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  • The North Sea: A year in review - a supplier’s perspective

    29 Mar 2019 | Trade News

    By Pete Bradshaw, Sales Manager, and Barry Rust, Marketing Manager Energy and Sustainability, Tata Steel

    As one of the largest industrial employers in the UK with a track record of supplying over 1 million tonnes of subsea pipelines to the North Sea, Tata Steel is a key stakeholder in the North Sea oil and gas market and the region’s recovery is extremely important to us.

     

    Last year was one of highs and lows for the industry as a whole. The early hopes of oil price inflation and stability did not altogether materialise, but despite this Tata Steel completed the supply of products to a number of oil and gas projects. 

     

    In the last 12 months we supported five pipeline projects in the North Sea, which is indicative of the returning optimism in the region. With the uncertainty around oil prices, this growth in the industry’s activity is a reflection of the real improvements that have been made across the board in efficiency, and an ability to operate in the current environment.

     

    The further evidence for recovery is strong, with the North Sea expecting to attract around 30% of the global subsea contract awards in 2019 and exploration activity set to increase by 25 percent. A total of 23 projects are due to be sanctioned this year alongside a number of new independent operators establishing themselves in the market.

     

    Despite a marginal increase in the average cost per barrel of oil equivalent in the UK Continental Shelf, average operating costs are still 37% lower than they were in 2014. It therefore appears the industry has captured all of the big cost savings and we are in a period of cost stability. This combined with an expected environment of price rallying, means the future could be considered bright.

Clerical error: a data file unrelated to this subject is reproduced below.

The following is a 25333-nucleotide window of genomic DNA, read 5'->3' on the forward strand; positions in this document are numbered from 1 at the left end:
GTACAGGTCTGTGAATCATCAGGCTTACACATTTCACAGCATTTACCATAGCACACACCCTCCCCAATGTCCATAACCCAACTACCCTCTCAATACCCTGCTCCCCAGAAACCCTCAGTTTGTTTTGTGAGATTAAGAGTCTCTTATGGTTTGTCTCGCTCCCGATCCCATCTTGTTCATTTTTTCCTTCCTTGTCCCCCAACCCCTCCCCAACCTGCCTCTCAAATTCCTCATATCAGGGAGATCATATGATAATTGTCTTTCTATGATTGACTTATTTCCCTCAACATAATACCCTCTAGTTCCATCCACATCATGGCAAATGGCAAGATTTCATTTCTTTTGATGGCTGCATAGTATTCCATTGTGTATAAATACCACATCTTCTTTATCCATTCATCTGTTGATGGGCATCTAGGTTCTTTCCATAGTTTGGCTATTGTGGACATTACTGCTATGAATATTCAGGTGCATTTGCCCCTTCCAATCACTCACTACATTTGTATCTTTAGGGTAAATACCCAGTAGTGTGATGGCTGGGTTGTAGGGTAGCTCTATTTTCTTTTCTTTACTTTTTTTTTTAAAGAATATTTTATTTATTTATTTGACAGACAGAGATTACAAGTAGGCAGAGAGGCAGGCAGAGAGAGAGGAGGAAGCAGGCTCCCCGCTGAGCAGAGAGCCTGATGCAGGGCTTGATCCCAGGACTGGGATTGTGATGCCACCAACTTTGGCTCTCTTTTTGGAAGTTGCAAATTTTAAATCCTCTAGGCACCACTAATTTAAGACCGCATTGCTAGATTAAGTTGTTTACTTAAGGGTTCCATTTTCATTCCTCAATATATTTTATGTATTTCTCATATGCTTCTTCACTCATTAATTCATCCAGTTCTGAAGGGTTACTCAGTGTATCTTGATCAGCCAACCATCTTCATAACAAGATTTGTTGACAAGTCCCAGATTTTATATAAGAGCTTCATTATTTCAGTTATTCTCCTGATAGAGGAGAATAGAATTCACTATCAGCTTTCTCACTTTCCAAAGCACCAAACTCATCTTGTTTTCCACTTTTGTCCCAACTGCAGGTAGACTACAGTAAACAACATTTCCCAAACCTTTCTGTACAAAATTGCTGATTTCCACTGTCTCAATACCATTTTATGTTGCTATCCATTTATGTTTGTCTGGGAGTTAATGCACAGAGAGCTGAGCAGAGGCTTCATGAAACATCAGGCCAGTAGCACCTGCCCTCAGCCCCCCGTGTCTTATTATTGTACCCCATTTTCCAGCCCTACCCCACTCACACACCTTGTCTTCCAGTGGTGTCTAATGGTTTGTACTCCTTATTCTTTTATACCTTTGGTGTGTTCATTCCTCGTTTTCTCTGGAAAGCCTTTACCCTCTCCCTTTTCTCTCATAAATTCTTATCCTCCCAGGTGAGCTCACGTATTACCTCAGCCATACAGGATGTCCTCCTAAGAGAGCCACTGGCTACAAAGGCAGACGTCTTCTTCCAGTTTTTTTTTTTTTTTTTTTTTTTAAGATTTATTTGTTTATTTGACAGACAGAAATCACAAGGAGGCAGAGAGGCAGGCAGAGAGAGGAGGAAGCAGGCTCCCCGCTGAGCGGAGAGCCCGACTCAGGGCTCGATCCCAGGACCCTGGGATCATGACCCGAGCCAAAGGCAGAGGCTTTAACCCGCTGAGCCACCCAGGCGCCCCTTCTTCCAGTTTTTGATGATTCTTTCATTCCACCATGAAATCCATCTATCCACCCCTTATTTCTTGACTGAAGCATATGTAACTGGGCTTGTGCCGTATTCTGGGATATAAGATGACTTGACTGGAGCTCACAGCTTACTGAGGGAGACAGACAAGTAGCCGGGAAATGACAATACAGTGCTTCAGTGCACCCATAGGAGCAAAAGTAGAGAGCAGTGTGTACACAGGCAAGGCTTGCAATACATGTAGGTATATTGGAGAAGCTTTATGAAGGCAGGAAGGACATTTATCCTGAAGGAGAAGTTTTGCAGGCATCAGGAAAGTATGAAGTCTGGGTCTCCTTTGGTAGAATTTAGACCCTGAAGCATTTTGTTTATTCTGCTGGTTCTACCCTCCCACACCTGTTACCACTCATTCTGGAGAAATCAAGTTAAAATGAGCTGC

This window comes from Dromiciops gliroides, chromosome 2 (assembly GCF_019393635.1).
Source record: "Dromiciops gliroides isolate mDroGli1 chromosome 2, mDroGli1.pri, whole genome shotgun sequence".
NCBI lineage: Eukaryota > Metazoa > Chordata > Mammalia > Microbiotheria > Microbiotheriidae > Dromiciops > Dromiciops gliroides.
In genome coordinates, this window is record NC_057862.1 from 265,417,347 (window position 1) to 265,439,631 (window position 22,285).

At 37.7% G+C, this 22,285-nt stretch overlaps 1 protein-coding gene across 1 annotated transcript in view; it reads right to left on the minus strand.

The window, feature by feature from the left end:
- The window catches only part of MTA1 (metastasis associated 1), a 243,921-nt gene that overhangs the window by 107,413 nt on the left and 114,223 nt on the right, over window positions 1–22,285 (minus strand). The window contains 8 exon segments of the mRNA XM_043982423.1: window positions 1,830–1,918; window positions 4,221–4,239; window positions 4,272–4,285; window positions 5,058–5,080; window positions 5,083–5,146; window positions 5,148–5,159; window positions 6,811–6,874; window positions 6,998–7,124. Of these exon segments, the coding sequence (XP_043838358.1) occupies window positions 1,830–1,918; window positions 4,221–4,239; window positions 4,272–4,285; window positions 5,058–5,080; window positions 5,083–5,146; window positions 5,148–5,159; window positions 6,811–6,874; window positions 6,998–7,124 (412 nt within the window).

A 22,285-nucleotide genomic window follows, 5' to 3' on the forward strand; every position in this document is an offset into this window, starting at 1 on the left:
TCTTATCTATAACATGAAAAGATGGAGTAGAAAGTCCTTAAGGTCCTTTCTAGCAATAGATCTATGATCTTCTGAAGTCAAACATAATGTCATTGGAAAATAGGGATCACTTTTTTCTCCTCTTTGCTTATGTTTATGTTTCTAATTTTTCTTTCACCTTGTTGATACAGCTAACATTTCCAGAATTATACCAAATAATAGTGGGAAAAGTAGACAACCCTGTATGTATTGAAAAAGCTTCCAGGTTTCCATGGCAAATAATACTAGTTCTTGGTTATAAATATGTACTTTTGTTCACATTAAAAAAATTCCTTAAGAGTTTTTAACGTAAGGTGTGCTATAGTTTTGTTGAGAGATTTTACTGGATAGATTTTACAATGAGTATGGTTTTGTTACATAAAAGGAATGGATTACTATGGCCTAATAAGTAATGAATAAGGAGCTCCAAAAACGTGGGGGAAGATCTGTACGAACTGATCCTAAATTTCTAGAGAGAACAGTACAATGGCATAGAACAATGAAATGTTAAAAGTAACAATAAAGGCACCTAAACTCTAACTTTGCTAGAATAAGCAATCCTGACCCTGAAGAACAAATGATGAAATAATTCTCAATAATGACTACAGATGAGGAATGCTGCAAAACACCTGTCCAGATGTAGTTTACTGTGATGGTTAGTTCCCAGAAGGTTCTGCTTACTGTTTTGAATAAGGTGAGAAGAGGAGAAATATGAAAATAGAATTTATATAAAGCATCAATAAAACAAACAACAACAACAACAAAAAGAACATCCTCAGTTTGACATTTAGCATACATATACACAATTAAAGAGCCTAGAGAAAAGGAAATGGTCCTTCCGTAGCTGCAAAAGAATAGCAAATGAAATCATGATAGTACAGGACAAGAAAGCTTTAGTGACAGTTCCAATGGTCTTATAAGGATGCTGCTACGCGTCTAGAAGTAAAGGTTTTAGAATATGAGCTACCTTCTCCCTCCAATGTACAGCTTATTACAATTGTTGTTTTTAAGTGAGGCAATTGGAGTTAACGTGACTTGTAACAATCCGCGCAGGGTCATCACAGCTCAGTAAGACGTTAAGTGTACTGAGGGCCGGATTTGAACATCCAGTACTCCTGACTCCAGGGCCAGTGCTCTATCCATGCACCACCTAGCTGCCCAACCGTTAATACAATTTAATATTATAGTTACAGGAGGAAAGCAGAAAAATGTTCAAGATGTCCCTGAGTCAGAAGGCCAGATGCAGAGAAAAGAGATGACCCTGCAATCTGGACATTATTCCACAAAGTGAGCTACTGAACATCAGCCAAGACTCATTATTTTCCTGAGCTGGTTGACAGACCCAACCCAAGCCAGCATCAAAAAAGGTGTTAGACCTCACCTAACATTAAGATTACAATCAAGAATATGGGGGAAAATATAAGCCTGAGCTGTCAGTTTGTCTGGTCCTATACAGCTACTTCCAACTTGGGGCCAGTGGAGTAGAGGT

Despite all the other uncertainties in the market, this environment provides suppliers like Tata Steel with confidence to continue to invest in both its products and processes. 

     

    In the last year some significant investment in our steel making capability came on line; a blast furnace life extension project and direct cooling facilities in our coil mill in Port Talbot are both providing for enhanced productivity and final linepipe properties.

     

    If we look at the investment in our Hartlepool 20” pipe mill, our main linepipe mill, we have enhanced laser metrology to help our clients improve their offshore productivity as well as investments in less physical aspects such as data analytics, to drive both product capability and our understanding of performance.

     

    It’s in this area of data management and analytics that perhaps the biggest change will come in the next few years. The drive for innovative data-driven approaches will be a game changer. The key to unlocking that will be engagement, and joint development, and some of this will need to be across the complete supply chain.

     

    The five North Sea linepipe projects that Tata Steel delivered to in the past 12 months were for five different operators and included a number of additional services, from anti-corrosion coatings to sacrificial anode preparation.  And the question over the sustainability of the oil and gas industry’s recovery is also being answered - with two further project awards at the start of 2019 for Tata Steel, for both linepipe and coatings.